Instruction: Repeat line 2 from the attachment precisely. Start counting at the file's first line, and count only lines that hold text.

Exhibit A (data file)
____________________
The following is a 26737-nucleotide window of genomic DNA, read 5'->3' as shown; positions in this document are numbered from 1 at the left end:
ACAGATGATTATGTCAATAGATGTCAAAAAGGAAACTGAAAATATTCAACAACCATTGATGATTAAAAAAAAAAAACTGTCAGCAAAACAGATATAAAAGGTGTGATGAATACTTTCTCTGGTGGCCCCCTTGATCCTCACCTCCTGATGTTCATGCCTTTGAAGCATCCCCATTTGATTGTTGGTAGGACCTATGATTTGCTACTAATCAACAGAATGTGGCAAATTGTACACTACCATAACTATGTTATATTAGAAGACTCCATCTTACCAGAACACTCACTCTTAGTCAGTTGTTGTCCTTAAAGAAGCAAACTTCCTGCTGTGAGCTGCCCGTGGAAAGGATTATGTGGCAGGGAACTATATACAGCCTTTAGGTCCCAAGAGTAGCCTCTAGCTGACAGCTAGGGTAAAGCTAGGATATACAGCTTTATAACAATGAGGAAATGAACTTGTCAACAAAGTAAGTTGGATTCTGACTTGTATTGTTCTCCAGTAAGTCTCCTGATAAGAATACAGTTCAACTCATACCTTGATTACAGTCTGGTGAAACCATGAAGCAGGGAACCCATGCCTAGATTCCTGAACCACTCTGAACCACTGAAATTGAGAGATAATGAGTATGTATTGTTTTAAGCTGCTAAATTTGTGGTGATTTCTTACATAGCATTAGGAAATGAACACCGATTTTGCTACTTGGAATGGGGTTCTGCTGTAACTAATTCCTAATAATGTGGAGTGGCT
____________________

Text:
ACAGATGATTATGTCAATAGATGTCAAAAAGGAAACTGAAAATATTCAACAACCATTGATGATTAAAAAAAAAAAACTGTCAGCAAAACAGATATAAAAGGTGTGATGAATACTTTCTCTGGTGGCCCCCTTGATCCTCACCTCCTGATGTTCATGCCTTTGAAGCATCCCCATTTGATTGTTGGTAGGACCTATGATTTGCTACTAATCAACAGAATGTGGCAAATTGTACACTACCATAACTATGTTATATTAGAAGACTCCATCTTACCAGAACACTCACTCTTAGTCAGTTGTTGTCCTTAAAGAAGCAAACTTCCTGCTGTGAGCTGCCCGTGGAAAGGATTATGTGGCAGGGAACTATATACAGCCTTTAGGTCCCAAGAGTAGCCTCTAGCTGACAGCTAGGGTAAAGCTAGGATATACAGCTTTATAACAATGAGGAAATGAACTTGTCAACAAAGTAAGTTGGATTCTGACTTGTATTGTTCTCCAGTAAGTCTCCTGATAAGAATACAGTTCAACTCATACCTTGATTACAGTCTGGTGAAACCATGAAGCAGGGAACCCATGCCTAGATTCCTGAACCACTCTGAACCACTGAAATTGAGAGATAATGAGTATGTATTGTTTTAAGCTGCTAAATTTGTGGTGATTTCTTACATAGCATTAGGAAATGAACACCGATTTTGCTACTTGGAATGGGGTTCTGCTGTAACTAATTCCTAATAATGTGGAGTGGCT